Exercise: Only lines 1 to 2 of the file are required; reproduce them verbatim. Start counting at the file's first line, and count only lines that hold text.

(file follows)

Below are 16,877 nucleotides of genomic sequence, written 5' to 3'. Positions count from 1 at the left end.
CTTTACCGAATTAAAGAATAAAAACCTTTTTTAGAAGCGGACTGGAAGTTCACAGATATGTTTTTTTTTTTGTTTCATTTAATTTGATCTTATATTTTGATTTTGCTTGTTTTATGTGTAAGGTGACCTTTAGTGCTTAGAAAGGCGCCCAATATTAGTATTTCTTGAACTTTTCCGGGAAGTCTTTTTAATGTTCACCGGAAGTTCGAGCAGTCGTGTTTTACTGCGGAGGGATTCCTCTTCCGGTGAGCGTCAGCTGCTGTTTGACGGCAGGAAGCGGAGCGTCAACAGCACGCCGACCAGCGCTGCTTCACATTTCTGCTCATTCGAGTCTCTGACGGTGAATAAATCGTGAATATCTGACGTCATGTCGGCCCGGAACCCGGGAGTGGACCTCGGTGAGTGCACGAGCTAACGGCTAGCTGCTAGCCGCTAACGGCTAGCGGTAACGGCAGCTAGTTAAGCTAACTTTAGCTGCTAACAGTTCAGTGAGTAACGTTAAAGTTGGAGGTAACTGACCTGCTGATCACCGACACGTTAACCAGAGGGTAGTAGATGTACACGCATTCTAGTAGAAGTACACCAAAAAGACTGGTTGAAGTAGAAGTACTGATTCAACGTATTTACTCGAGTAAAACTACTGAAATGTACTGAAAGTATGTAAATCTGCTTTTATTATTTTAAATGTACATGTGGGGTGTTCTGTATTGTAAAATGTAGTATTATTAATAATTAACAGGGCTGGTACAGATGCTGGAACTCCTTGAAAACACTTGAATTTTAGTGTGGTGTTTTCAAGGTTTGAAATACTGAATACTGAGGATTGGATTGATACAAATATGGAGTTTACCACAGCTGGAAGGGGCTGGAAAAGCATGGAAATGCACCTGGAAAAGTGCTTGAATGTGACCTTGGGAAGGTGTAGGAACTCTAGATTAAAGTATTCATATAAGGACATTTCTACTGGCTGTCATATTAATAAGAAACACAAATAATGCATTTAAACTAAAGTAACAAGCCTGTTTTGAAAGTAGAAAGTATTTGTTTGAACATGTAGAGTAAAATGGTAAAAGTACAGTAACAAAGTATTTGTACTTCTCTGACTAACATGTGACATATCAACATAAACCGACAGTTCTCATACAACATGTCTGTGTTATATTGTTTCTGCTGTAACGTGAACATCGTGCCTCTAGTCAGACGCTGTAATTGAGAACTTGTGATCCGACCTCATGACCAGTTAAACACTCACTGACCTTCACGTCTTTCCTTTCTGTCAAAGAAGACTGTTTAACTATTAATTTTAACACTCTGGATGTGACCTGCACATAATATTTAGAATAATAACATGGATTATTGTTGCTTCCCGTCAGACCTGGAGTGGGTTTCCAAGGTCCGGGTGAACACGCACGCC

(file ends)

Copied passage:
Below are 16,877 nucleotides of genomic sequence, written 5' to 3'. Positions count from 1 at the left end.
CTTTACCGAATTAAAGAATAAAAACCTTTTTTAGAAGCGGACTGGAAGTTCACAGATATGTTTTTTTTTTTGTTTCATTTAATTTGATCTTATATTTTGATTTTGCTTGTTTTATGTGTAAGGTGACCTTTAGTGCTTAGAAAGGCGCCCAATATTAGTATTTCTTGAACTTTTCCGGGAAGTCTTTTTAATGTTCACCGGAAGTTCGAGCAGTCGTGTTTTACTGCGGAGGGATTCCTCTTCCGGTGAGCGTCAGCTGCTGTTTGACGGCAGGAAGCGGAGCGTCAACAGCACGCCGACCAGCGCTGCTTCACATTTCTGCTCATTCGAGTCTCTGACGGTGAATAAATCGTGAATATCTGACGTCATGTCGGCCCGGAACCCGGGAGTGGACCTCGGTGAGTGCACGAGCTAACGGCTAGCTGCTAGCCGCTAACGGCTAGCGGTAACGGCAGCTAGTTAAGCTAACTTTAGCTGCTAACAGTTCAGTGAGTAACGTTAAAGTTGGAGGTAACTGACCTGCTGATCACCGACACGTTAACCAGAGGGTAGTAGATGTACACGCATTCTAGTAGAAGTACACCAAAAAGACTGGTTGAAGTAGAAGTACTGATTCAACGTATTTACTCGAGTAAAACTACTGAAATGTACTGAAAGTATGTAAATCTGCTTTTATTATTTTAAATGTACATGTGGGGTGTTCTGTATTGTAAAATGTAGTATTATTAATAATTAACAGGGCTGGTACAGATGCTGGAACTCCTTGAAAACACTTGAATTTTAGTGTGGTGTTTTCAAGGTTTGAAATACTGAATACTGAGGATTGGATTGATACAAATATGGAGTTTACCACAGCTGGAAGGGGCTGGAAAAGCATGGAAATGCACCTGGAAAAGTGCTTGAATGTGACCTTGGGAAGGTGTAGGAACTCTAGATTAAAGTATTCATATAAGGACATTTCTACTGGCTGTCATATTAATAAGAAACACAAATAATGCATTTAAACTAAAGTAACAAGCCTGTTTTGAAAGTAGAAAGTATTTGTTTGAACATGTAGAGTAAAATGGTAAAAGTACAGTAACAAAGTATTTGTACTTCTCTGACTAACATGTGACATATCAACATAAACCGACAGTTCTCATACAACATGTCTGTGTTATATTGTTTCTGCTGTAACGTGAACATCGTGCCTCTAGTCAGACGCTGTAATTGAGAACTTGTGATCCGACCTCATGACCAGTTAAACACTCACTGACCTTCACGTCTTTCCTTTCTGTCAAAGAAGACTGTTTAACTATTAATTTTAACACTCTGGATGTGACCTGCACATAATATTTAGAATAATAACATGGATTATTGTTGCTTCCCGTCAGACCTGGAGTGGGTTTCCAAGGTCCGGGTGAACACGCACGCC